THE HOUSE OF EXTRAVAGANZA lies at the end of a narrow lane that slopes up toward the volcano. “You made it,” Fiorucci Art Trust director Milovan Farronato greeted me shortly after I arrived on the opening evening of the ten-day Volcano Extravaganza festival. Getting to the remote Aeolian island of Stromboli from Saint Petersburg in a day certainly felt like an achievement. But losing a night of sleep seemed a small price to pay to hang out with fellow lotus eaters on the terrace of the whitewashed villa at the foot of the volcano.
Lest I forgot this was meant to be work, someone motioned me to take a seat inside a small projection room with a low-hanging chandelier-like sculpture casting shadows on the wall. I was handed a pair of 3-D glasses. Even once I worked out how to use them, Trisha Baga and Jessie Stead’s “spaghetti western,” filmed on Stromboli in the run-up to the festival, was a bit of a blur. The anguished harmonica sounds, a train chugging along, gunshots, a horse neighing didn’t quite tally with the black sand, the lava rocks, and the bare-chested, bearded women lounging about in cowboy hats (Baga chief among them). “I don’t do serious,” said Baga in an interview with the online NTS Radio.
The mood was more somber yet every bit as eerie during the ambient noise performance that followed, which featured siblings Celia and Sam Hempton playing electric guitar with a sawed-off drumstick and copper pipe against the backdrop of the cloud-capped volcano, perfectly framed by an agave, prickly pears, and other garden shrubs. At times the throbbing noise became indistinguishable from the sporadic rumblings of the volcano. Nottingham-based guitarist Sam Hempton of the former drone-pop quintet Six by Seven used a range of pedals to feed back certain sounds, including ones recorded on a bus journey in Hackney, and a beautiful loop meant to convey the idea of freezing lava in the entrancing final sequence.
Volcano-electromagnetic effects have as peculiar an impact on electrical equipment as on people, according to Celia Hempton. Three days prior to the concert, the neck of Hempton’s guitar snapped at the top; the artist eventually resigned herself to bolting the broken parts together in a delicate operation in which a group of people had to “huddle round it like surgeons” at the villa, after the local carpenters failed to fix it using clamps and glue.
Undeterred by the mishap, the intrepid artist ascended the three-thousand-foot-tall mountain carrying a box of brushes on her back to paint in short bursts, in full view of the erupting volcano. The resulting series of volcanic paintings, titled “Ejecta,” bear scratch marks from falling debris, and will be shown at the Gwangju Biennale next week.
“Stromboli has a touch of hell about it,” Tabitha Thurlu-Bangura neatly summed it up in the inaugural NTS Radio broadcast from the island, part of the overall “Forget Amnesia” concept. Curated by Farronato in consultation with artist Haroon Mirza, the festival’s fourth edition emphasized experimental sound, electronic music, DJing, and, yes, clubbing, its title riffing on the legendary “Amnesia” club in Ibiza, which started life in 1976 as the “Workshop of Forgetfulness.”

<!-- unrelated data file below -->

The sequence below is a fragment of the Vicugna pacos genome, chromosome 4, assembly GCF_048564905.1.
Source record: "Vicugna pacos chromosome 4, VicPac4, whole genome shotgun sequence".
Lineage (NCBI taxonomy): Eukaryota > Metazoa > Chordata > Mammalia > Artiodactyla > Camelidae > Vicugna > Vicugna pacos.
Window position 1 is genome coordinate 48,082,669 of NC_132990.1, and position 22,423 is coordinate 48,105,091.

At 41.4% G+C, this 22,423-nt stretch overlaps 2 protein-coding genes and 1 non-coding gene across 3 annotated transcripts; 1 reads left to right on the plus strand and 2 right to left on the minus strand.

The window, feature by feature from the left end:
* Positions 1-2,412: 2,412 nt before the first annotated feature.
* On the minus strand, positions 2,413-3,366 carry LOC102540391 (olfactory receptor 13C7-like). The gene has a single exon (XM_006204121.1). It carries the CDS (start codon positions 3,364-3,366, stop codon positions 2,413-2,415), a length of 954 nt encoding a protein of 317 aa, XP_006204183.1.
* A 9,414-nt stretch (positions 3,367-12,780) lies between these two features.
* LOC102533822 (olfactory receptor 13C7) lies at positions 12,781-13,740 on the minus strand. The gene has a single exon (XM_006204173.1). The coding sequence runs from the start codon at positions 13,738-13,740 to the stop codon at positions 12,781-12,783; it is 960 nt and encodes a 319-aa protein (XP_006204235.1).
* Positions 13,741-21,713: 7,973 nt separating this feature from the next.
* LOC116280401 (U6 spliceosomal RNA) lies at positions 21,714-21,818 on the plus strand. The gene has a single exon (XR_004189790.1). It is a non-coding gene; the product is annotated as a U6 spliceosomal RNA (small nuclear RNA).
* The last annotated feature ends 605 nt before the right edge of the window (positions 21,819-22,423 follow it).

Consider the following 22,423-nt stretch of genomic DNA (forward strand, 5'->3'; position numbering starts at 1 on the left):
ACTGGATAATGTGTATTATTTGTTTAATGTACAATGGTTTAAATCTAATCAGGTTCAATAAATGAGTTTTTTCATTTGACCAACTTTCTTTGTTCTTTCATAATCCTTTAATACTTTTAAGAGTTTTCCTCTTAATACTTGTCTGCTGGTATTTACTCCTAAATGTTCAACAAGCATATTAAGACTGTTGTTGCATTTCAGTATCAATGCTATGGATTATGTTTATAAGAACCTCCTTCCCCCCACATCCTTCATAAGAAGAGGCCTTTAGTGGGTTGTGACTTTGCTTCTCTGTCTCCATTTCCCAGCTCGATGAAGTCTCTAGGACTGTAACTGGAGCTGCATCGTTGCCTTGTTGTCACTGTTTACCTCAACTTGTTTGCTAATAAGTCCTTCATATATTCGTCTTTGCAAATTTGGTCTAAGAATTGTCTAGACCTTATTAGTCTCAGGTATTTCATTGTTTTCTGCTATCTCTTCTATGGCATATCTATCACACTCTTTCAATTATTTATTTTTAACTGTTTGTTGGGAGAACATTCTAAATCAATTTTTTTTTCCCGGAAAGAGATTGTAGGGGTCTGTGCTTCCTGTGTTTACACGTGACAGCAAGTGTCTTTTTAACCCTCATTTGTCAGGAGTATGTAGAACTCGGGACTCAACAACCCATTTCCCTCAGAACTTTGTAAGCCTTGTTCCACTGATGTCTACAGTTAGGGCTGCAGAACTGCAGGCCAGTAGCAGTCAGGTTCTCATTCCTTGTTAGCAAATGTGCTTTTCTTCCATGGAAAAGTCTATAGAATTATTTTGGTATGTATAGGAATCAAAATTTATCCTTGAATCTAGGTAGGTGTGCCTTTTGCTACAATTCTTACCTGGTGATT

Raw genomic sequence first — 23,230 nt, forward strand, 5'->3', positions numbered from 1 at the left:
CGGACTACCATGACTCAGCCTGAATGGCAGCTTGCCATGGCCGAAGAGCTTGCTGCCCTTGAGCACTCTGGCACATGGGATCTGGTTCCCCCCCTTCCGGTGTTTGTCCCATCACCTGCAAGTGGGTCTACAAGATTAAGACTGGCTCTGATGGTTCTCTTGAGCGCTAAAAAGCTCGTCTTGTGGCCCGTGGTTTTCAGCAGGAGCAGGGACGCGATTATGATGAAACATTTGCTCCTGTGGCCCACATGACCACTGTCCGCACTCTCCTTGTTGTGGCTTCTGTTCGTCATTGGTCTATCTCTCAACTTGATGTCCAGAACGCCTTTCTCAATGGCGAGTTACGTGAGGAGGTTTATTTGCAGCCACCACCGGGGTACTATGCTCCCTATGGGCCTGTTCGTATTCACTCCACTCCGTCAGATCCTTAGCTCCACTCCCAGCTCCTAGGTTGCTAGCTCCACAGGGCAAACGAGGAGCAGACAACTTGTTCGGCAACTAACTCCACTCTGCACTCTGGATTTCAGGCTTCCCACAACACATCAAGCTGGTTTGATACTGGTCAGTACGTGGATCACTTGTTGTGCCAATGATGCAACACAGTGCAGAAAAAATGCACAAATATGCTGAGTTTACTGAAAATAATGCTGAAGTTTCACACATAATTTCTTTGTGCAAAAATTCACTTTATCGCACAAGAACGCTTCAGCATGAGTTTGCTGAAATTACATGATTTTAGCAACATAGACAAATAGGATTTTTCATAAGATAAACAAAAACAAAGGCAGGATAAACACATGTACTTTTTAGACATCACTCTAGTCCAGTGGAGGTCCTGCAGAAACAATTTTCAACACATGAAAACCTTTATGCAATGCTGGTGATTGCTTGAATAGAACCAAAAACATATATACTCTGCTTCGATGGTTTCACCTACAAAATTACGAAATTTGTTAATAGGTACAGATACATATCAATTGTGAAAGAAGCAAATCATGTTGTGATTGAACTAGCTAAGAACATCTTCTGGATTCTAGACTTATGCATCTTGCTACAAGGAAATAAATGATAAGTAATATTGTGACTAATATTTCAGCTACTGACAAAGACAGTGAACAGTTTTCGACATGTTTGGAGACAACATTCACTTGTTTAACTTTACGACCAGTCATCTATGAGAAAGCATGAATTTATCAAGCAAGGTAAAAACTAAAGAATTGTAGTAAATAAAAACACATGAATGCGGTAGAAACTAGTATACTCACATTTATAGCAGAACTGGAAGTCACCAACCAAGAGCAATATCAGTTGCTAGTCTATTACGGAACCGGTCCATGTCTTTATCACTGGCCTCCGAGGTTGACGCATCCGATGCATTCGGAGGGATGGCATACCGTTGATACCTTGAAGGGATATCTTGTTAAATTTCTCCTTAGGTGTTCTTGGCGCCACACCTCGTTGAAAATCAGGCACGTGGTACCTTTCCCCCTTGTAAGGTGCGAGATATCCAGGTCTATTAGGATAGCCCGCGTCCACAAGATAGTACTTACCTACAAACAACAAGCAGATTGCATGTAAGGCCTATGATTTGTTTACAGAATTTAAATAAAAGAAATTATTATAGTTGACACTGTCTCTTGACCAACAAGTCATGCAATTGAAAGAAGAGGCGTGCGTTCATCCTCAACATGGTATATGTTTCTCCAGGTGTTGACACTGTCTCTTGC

Next morning, as some of us gathered back at the House of Extravaganza for the first part of Cypriot choreographer Lia Haraki’s Record Replay React workshop, there was talk of boat traffic to and from the island being suspended due to weather. While surely a logistical nightmare for the organizers, the prospect of being stranded on Stromboli for a few more days, practicing “forgetfulness,” was not without appeal.
The villa used to belong to Marina Abramović, and I’d like to think that at certain points during the two-day workshops—a blend of group meditation, standup comedy, automatic writing, movement, and voice exercises in preparation for individual performances drawing on autobiographical materials—we did Marina proud. My favorite moment, at the start of day two, came in the shape of a trancelike state, partly induced by continually moving from volcano- to seaside, mirroring each others’ movements, at first in line and then in pairs, and partly by a rhythmic sound track cooked up for us then and there by Haraki’s sound designer, Christos Hadjichristou.
The workshops turned us into insiders sitting in on Haraki’s performance, The RRR Show, staged in the garden later that night. Made in collaboration with Hadjichristou, the multilayered show rested on the technical possibilities offered by the loop station that the artist would activate with her foot to “record,” “replay,” and “react” to the sound of her own voice. The words “Wait,” “Stay,” “Wait a sec,” “Hang on,” “Here, or here?,” “Like this, or this?” returned with each new cycle of repetition, variously embodied through movement and gesture. Conceived as a dialogue among the performer’s present, past, and future selves, The RRR Show played havoc with temporal markers.
The next morning I sat on a bed of ropes, nursing a hangover after Eddie Peake, Prem Sahib, and George Henry Longly’s Anal House Meltdown party and inhaling fumes from the back of a ferry bound for Naples. As Stromboli receded into the distance, Louise Bourgeois’s words inscribed in capitals on a handkerchief rang in my head: I HAVE BEEN TO HELL AND BACK AND LET ME TELL YOU, IT WAS WONDERFUL.